Tensions escalate as Iran seizes two Greek tankers in Persian Gulf

DUBAI, United Arab Emirates (AP) — Iran’s paramilitary Revolutionary Guards seized two Greek oil tankers in a helicopter attack in the Persian Gulf on Friday, officials said. The action appears to be in retaliation for Athens for helping the United States seize crude oil from an Iranian-flagged tanker in the Mediterranean this week in violation of Washington’s tough sanctions on the Islamic Republic.

The raid marked the first major incident at sea in months as tensions remain high between Iran and the West over its tattered nuclear deal with world powers. With Tehran increasingly enriching uranium, closer to weapons-grade levels than ever before, there are growing concerns that negotiators will not be able to find a way back to the deal — raising the risk of a wider war.

The Guard issued a statement announcing the seizure, accusing the tanker of unspecified irregularities. Nour News, a website close to Iran’s Supreme National Security Council, earlier warned that Tehran planned to take “punitive action” against Greece for helping the United States seize oil from the Iranian-flagged tanker Lana days earlier.

Greece’s foreign ministry said it had lodged a strong protest with the Iranian ambassador in Athens over the “violent takeover of two Greek-flagged ships” in the Persian Gulf. “These acts actually constitute acts of piracy,” said a statement from the ministry.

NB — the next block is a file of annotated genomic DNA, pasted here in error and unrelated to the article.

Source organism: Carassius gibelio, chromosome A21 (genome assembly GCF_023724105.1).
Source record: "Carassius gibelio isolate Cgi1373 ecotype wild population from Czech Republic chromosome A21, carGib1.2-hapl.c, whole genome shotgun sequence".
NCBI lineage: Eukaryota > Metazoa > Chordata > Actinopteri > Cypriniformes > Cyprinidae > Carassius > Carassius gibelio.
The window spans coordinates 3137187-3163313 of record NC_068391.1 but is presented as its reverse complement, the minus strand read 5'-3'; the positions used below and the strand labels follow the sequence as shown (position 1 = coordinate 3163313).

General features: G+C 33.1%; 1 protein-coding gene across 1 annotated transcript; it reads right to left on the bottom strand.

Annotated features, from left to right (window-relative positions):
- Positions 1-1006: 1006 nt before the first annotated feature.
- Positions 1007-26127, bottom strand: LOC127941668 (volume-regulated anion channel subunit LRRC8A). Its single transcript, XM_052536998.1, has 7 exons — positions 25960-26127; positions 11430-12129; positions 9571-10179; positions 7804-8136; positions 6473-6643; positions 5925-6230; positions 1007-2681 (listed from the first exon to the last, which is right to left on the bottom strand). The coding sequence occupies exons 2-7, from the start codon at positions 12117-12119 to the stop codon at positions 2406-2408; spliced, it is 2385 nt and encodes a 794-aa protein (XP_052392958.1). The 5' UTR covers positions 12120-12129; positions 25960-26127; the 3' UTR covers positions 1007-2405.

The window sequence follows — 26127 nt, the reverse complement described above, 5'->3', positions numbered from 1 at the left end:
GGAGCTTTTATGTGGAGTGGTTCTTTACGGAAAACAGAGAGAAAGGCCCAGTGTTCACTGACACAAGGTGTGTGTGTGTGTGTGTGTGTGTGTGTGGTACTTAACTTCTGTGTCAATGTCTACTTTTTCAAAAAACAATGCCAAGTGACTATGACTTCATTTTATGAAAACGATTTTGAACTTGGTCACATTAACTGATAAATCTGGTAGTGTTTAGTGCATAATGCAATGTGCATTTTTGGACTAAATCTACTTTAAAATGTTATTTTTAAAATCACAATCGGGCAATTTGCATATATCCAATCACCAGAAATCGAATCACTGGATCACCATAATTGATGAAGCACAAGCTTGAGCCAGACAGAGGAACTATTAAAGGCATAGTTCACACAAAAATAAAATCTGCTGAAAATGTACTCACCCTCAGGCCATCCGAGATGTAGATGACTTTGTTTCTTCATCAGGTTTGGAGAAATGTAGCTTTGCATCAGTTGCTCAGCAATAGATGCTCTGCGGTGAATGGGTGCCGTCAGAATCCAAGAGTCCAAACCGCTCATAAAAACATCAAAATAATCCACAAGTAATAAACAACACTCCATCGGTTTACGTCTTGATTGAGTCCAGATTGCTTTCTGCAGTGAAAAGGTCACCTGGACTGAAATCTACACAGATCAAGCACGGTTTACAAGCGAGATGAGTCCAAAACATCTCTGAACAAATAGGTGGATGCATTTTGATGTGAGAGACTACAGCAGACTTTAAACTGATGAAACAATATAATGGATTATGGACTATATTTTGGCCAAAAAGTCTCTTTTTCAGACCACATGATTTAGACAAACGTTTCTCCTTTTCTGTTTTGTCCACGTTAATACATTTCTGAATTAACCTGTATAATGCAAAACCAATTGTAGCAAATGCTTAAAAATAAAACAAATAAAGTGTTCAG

The ministry called for the immediate release of the ships and their crews, warning that the seizure would have a “particularly negative impact” on bilateral relations and Iran’s relations with the European Union, of which Greece is a member.

An Iranian helicopter landed on the Greek-flagged Poseidon Delta in international waters, about 22 nautical miles from the Iranian coast, Iran’s foreign ministry said.

“The armed men then captured the crew,” it said, adding that two Greek nationals were among the crew.

“Similar incidents were reported with another Greek-flagged vessel carrying seven Greek citizens close to the coast of Iran,” the ministry said.

Discussing details of the attack with a reporter, a Greek official, speaking on condition of anonymity, said the second ship was the Cautious Soldier. Its manager, Greece’s Polembros Shipping, said earlier that the company was “cooperating with the authorities and doing everything possible to effectively resolve the issue.”

Greek officials have not determined the nationalities of the rest of the crew on board.

Both ships came from the Basra Oil Terminal in Iraq, carrying crude oil, according to MarineTraffic.com tracking data. The data shows that the Prudent Warrior has just left Qatar and is likely to be loaded with oil there as well.

A U.S. defense official who spoke on the condition of anonymity to discuss intelligence issues said the two ships appeared to be approaching but did not enter Iranian territorial waters on Friday. After the hijacking, they drifted into Iranian waters. The ships also turned off their tracking devices — another red flag, the official said. However, neither side issued a distress signal or call for help, the official said.